Posted by on April 11, 2017 4:15 pm
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Categories: Art Cashin Black Friday Business Culture Economy Equity Markets Friday Friday the 13th Good Friday Market Crash New York Stock Exchange Stock market crashes Time Wall Street Wall Street Crash

For those looking toward the end of the week, today is “pro-forma” Wednesday, because this is a four day week as U.S. equity markets are closed for Good Friday. And, as Art Cashin writes in his overnight note, as “every year, the Good Friday close produces lots of erroneous theories about why we close. So, once again, we offer the explanation we wrote a few years back”

The Myth Of The Crash That Caused The Stock Market To Close On Good Friday – In the over five decades that I’ve been in Wall Street, each Easter season sees the re-blooming of an old – and erroneous – myth.

That myth contends that the NYSE opened on a Good Friday and the terrible Black Friday crash occurred. Thus, chastened and shaken, the Governors vowed never to open on a Good Friday again. It never happened.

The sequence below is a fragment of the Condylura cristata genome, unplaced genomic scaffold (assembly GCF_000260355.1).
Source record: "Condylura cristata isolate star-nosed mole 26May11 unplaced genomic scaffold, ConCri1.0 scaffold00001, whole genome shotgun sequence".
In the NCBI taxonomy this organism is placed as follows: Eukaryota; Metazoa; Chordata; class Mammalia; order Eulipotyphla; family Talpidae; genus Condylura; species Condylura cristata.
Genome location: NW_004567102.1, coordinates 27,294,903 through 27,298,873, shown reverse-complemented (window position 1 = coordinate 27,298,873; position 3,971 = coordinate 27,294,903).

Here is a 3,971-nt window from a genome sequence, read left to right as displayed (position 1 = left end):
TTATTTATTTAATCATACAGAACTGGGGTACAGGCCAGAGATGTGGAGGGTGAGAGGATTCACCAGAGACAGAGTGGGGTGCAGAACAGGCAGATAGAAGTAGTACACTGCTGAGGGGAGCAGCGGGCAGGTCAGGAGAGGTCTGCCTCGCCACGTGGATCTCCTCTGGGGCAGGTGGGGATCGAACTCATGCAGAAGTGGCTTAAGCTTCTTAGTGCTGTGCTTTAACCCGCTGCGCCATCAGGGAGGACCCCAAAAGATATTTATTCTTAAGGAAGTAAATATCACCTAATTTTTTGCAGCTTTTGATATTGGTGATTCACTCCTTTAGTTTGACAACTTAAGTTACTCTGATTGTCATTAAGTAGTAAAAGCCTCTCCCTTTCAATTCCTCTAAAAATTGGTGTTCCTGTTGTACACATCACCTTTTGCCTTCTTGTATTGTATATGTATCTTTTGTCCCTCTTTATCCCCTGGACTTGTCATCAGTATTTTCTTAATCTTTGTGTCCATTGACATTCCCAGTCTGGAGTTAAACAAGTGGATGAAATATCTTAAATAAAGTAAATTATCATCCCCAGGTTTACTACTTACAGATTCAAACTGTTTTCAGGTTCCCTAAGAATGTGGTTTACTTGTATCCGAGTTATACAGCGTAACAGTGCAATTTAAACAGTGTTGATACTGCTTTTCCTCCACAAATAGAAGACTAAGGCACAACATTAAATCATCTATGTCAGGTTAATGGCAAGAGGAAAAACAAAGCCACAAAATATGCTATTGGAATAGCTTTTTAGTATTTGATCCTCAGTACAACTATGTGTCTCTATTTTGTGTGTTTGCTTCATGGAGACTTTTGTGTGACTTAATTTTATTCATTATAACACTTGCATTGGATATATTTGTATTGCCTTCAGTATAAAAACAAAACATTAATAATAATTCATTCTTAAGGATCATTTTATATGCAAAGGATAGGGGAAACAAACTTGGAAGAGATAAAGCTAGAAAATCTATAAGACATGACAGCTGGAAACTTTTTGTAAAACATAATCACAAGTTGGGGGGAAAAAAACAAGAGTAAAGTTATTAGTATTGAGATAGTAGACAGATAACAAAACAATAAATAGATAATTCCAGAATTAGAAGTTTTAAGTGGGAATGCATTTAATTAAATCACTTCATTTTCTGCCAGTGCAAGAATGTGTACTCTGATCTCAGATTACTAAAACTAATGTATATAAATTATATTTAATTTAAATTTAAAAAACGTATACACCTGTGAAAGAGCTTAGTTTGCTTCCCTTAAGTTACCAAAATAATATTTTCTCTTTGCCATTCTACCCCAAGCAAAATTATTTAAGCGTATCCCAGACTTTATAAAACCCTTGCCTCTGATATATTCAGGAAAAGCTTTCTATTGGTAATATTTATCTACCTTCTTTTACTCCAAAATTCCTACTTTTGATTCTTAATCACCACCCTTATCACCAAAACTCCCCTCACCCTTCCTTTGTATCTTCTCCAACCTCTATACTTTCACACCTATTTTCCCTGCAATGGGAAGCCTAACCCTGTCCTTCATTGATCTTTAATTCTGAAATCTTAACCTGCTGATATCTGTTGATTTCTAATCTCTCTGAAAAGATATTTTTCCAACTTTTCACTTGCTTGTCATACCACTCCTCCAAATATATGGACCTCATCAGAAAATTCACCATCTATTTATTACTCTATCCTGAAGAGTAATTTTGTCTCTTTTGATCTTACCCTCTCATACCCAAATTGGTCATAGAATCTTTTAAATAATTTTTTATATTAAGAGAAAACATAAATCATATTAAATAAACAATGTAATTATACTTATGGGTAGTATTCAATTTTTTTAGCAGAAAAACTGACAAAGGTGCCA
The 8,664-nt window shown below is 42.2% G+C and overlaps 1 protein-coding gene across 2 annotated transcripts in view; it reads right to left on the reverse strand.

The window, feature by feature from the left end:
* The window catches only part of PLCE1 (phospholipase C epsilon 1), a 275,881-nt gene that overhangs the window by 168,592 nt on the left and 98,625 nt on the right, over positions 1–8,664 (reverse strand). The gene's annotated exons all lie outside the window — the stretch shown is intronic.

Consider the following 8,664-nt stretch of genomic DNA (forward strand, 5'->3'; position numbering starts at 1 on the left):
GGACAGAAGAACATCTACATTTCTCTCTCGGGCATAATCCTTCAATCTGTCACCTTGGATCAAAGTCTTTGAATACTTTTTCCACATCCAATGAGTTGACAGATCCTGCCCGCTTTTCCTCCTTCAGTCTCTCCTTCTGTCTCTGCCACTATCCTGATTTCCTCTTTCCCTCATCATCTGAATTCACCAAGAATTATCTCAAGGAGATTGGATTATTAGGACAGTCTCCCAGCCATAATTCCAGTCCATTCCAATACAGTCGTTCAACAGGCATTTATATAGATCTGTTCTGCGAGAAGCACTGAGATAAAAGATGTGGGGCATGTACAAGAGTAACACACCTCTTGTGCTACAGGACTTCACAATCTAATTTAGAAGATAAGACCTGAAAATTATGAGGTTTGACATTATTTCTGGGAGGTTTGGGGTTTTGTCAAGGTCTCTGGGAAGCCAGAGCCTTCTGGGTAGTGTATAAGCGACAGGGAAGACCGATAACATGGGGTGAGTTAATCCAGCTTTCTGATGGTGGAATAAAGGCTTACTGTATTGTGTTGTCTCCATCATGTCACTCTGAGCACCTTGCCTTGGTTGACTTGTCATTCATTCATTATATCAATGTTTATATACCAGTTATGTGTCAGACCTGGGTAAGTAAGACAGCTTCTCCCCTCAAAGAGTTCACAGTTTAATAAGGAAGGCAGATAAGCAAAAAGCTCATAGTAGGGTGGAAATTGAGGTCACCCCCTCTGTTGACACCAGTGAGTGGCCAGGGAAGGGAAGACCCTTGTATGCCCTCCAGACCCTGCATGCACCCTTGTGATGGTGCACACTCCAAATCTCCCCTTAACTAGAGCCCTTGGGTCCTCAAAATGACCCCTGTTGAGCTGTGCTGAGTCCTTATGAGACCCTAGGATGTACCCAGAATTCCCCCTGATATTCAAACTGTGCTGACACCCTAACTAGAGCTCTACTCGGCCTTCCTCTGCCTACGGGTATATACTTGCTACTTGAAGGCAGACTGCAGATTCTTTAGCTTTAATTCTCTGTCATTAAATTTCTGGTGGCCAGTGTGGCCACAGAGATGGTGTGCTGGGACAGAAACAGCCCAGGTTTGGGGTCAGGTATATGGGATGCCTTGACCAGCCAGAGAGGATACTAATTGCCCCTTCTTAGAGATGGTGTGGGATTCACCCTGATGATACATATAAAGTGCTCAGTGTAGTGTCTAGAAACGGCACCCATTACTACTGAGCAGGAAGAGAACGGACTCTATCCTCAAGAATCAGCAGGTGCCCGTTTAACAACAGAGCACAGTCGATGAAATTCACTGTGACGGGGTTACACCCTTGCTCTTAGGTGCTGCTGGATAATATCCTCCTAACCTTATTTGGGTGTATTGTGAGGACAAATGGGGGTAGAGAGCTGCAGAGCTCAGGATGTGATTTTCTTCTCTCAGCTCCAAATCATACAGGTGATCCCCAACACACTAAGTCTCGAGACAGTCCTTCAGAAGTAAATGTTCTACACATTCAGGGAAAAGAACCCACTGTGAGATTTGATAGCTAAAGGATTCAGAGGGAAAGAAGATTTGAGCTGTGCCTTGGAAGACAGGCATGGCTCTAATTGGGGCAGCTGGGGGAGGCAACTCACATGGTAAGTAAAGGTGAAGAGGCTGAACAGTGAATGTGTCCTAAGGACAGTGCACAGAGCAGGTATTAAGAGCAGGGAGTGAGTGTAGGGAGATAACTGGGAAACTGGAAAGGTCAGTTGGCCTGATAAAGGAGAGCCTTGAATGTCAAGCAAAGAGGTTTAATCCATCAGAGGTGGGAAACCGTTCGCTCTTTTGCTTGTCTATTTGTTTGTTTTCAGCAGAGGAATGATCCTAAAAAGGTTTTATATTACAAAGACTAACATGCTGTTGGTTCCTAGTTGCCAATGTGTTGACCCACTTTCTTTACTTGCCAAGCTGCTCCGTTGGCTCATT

Thanks to the nice folks in the NYSE archives we were able to establish a few facts. Records clearly show the NYSE closed on Good Friday as far back as 1864. Before 1864 records on the subject are a bit harder to find but there is high likelihood that the Exchange closed on Good Friday all the way back to 1793. (It was founded on May 17th, 1792 so Good Friday would have already passed that year.)

There was a famous and terrible Black Friday crash in Wall Street but it was primarily in the gold market. It came about when the “corner” on gold that Jay Gould and Jim Fisk had constructed (with some help from President Grant’s brother-in-law), collapsed. That occurred on September 24th, 1869, a little late in the year for Good Friday. You will also note from the search of the records that the NYSE was closing on Good Friday at least five years earlier and probably, much, much longer.

Lastly, for some unexplained reason, the NYSE stayed open on three Good Fridays. On April 8, 1898, the Dow closed down a half point. That’s hardly a crash. On the other two, April 13th, 1906 (a Friday the 13th) and March 29th, 1907, the Dow actually rose.

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